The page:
Quantcast
Environmental News for a Healthier Planet and Life

Stop the Frack Attack National Summit Oct. 3-5

Energy

The Stop the Frack Attack Network is hosting a national summit from Oct. 3 to Oct. 5 for people concerned with the negative impacts of fracking (and all oil and gas development). That should be everybody. But if you’re reading this it probably means you. You should come.

Why? Well we’re only fighting the most profitable industry in the history of the planet: the oil and gas industry. It buys politicians. And legislation. And get-of-jail-free cards. Actually, make that never-go-to-jail cards.

But you know what? People like you and me have fought the oil and gas industry to a standstill.

After the the 2013 Dallas Summit, we won some great victories in New York and Maryland. And we struck a blow in the belly of the beast: an overwhelming, bipartisan majority voted to ban fracking in Denton, Texas—the city where modern fracking was invented. Industry’s lackeys in the Texas legislature overturned the will of Denton’s voters, but the oil and gas lobby’s aura of invincibility is well and truly gone.

Now it’s time to extend those victories to Pennsylvania, California, Colorado, Ohio and the rest of the country, and that’s why we’re coming together in Denver this October for the first time in almost three years. For the past several months grassroots activists, campaigners for non-government organizations and impacted community members have been meeting every other week to figure out what would be the most spectacular national summit for the Stop the Frack Attack network.

The summit and action will be held in Stapleton, Colorado. We will hear from acclaimed writer Chris Hedges, activist Kandi Mosset and scientist Kim Schultz. But the main event will be the coming together of people from around the country. We will have skills-based trainings, tactical and strategic sessions, educational sessions, non-violent direct action training and more. And perhaps most importantly the chance to share, in person, the wisdom of what has and hasn’t worked where you live.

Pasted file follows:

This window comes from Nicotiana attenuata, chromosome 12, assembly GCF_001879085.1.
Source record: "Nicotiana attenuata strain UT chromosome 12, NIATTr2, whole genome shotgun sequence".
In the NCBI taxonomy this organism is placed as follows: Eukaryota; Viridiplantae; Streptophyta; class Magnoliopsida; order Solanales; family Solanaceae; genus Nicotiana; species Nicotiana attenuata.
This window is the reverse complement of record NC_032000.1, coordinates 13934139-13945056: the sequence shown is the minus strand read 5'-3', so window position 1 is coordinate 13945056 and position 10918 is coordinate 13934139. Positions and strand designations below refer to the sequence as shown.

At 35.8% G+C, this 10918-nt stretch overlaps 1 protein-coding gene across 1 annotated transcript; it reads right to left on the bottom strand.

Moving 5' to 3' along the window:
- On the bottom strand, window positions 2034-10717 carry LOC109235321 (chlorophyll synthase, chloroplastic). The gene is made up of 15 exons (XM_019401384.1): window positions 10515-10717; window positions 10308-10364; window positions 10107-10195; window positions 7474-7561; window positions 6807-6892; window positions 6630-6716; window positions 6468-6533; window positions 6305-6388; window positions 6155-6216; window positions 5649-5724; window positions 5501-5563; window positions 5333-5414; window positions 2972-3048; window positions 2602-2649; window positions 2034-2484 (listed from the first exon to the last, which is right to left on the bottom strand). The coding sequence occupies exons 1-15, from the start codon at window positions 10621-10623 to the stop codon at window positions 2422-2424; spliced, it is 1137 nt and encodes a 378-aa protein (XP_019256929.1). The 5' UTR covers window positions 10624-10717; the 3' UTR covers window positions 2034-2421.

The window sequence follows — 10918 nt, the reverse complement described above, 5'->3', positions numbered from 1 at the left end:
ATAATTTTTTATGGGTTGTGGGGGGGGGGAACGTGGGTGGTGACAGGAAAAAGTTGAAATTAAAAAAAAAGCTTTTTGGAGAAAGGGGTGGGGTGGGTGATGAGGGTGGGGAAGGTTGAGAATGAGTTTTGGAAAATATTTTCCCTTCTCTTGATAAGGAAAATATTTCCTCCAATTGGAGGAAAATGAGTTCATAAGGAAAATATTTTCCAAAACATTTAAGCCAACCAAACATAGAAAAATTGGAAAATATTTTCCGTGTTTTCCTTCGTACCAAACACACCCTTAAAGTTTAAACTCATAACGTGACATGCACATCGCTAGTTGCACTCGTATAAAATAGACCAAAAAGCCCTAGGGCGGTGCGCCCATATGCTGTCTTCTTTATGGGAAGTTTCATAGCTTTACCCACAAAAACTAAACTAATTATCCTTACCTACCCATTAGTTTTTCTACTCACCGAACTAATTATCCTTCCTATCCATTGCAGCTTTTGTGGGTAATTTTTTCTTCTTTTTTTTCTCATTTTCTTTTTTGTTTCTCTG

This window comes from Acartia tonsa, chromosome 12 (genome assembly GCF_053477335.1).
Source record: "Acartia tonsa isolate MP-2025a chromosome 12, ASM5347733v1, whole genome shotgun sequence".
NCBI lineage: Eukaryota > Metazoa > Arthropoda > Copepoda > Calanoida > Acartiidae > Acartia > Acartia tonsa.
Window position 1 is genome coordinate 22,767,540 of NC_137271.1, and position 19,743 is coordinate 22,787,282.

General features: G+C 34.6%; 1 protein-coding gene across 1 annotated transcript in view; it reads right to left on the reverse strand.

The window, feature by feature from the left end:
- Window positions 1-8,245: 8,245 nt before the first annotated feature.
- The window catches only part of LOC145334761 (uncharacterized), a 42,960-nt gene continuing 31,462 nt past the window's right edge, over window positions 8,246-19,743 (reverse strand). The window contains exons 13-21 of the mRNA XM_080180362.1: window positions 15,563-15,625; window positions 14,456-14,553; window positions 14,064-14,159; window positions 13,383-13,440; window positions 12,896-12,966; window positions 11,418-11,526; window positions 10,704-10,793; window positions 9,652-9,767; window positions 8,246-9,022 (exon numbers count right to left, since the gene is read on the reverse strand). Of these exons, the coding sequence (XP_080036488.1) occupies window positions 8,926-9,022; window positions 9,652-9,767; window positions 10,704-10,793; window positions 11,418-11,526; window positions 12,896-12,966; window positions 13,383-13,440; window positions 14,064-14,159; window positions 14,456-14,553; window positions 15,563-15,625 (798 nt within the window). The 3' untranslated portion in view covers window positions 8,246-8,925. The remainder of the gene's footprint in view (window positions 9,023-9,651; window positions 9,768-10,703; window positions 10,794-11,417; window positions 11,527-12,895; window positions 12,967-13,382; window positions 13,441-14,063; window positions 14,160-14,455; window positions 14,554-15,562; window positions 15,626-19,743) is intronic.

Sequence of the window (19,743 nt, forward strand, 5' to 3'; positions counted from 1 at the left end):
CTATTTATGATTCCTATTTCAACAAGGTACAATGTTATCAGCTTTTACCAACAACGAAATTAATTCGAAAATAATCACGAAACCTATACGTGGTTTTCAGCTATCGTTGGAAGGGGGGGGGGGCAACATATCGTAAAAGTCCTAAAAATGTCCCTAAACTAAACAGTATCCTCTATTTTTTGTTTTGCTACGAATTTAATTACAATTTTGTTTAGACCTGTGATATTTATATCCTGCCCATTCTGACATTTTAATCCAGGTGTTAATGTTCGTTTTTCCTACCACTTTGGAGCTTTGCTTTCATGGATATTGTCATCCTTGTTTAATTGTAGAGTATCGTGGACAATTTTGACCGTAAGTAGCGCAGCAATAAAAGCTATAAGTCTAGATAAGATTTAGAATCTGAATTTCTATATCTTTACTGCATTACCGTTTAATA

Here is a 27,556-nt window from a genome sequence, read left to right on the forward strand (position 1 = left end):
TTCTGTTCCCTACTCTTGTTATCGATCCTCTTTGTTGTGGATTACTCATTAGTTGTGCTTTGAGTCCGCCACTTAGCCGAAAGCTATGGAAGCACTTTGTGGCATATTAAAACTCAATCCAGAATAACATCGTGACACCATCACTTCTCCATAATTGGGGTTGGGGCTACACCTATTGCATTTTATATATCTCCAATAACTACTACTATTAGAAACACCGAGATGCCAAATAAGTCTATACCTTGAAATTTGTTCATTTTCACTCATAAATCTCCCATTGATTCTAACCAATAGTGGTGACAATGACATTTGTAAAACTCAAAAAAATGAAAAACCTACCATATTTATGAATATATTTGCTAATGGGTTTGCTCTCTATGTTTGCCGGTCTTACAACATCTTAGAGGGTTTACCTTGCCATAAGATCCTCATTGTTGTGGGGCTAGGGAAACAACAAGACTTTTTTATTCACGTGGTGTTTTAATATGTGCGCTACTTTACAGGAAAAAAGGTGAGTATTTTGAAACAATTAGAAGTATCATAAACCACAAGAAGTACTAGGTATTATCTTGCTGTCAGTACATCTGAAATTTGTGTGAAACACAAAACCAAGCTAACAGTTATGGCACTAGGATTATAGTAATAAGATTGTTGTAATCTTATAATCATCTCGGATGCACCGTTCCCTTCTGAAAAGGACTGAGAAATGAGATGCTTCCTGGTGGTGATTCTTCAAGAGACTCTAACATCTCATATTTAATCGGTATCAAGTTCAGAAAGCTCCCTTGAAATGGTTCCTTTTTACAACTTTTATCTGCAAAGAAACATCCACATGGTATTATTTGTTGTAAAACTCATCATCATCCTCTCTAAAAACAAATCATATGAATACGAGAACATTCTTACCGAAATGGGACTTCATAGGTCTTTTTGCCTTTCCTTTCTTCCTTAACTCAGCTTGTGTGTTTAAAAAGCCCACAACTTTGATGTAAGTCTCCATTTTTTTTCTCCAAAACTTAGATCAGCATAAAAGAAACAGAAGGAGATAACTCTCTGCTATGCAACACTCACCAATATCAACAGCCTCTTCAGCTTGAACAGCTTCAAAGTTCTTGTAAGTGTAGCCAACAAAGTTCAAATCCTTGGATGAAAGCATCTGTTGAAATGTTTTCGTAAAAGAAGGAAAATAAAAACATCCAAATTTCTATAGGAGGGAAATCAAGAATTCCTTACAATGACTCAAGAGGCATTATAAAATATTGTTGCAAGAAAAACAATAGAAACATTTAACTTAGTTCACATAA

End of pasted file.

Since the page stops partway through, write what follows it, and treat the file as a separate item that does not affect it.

We build movements by putting aside our differences, learning together and building relationships together—learning to trust each other. The summit hopes to achieve that not for just my home state of Colorado, but the whole movement. So let’s come together and do it.

We have raised more than $15,000 to provide travel scholarships to ensure that everyone who wants to come can. So don't let funding prevent you from coming.

Join me and hundreds of others this October at the Stop the Frack Attack National Summit in Denver and stand shoulder to shoulder to say no to impacts and injustices inflicted by the fracking industry on communities across the U.S.

Shane Davis is a data-miner, activist, researcher and the founder of Fractivist.org, an anti-fracking investigative blog about the Colorado oil and gas industry and the Oil and Gas Conservation Commission. He has been a member of the Stop the Frack Attack advisory council since 2014.

YOU MIGHT ALSO LIKE

EPA Urged by Nearly 100,000 Americans to Redo Highly Controversial Fracking Study

Bill McKibben: The Turning Point Towards a Low-Carbon Future

Arctic Drilling: A Giant Gamble for the Planet and Shell’s Bottom Line

EcoWatch Daily Newsletter

In Germany's Hunsrück village of Schorbach, numerous photovoltaic systems are installed on house roofs, on Sept. 19, 2019. Thomas Frey / Picture Alliance via Getty Images

Germany's target for renewable energy sources to deliver 65% of its consumed electricity by 2030 seemed on track Wednesday, with 52% of electricity coming from renewables in 2020's first quarter. Renewable energy advocates, however, warned the trend is imperiled by slowdowns in building new wind and solar plants.

Read More Show Less

In many parts of the U.S., family farms are disappearing and being replaced by suburban sprawl.

Read More Show Less
Sponsored
General view of the empty Alma bridge, in front of the Eiffel tower, while the city imposes emergency measures to combat the Coronavirus COVID-19 outbreak, on March 17, 2020 in Paris, France. Edward Berthelot / Getty Images

Half the world is on lockdown. So, the constant hum of cars, trucks, trains and heavy machinery has stopped, drastically reducing the intensity of the vibrations rippling through the Earth's crust. Seismologists, who use highly sensitive equipment, have noticed a difference in the hum caused by human activity, according to Fast Company.

Read More Show Less
The current rate of CO2 emissions is a major event in the recorded history of Earth. EPA

By Andrew Glikson

At several points in the history of our planet, increasing amounts of carbon dioxide in the atmosphere have caused extreme global warming, prompting the majority of species on Earth to die out.

Read More Show Less
The "Earthrise" photograph that inspired the first Earth Day. NASA / Bill Anders

For EcoWatchers, April usually means one thing: Earth Day. But how do you celebrate the environment while staying home to prevent the spread of the new coronavirus?

Read More Show Less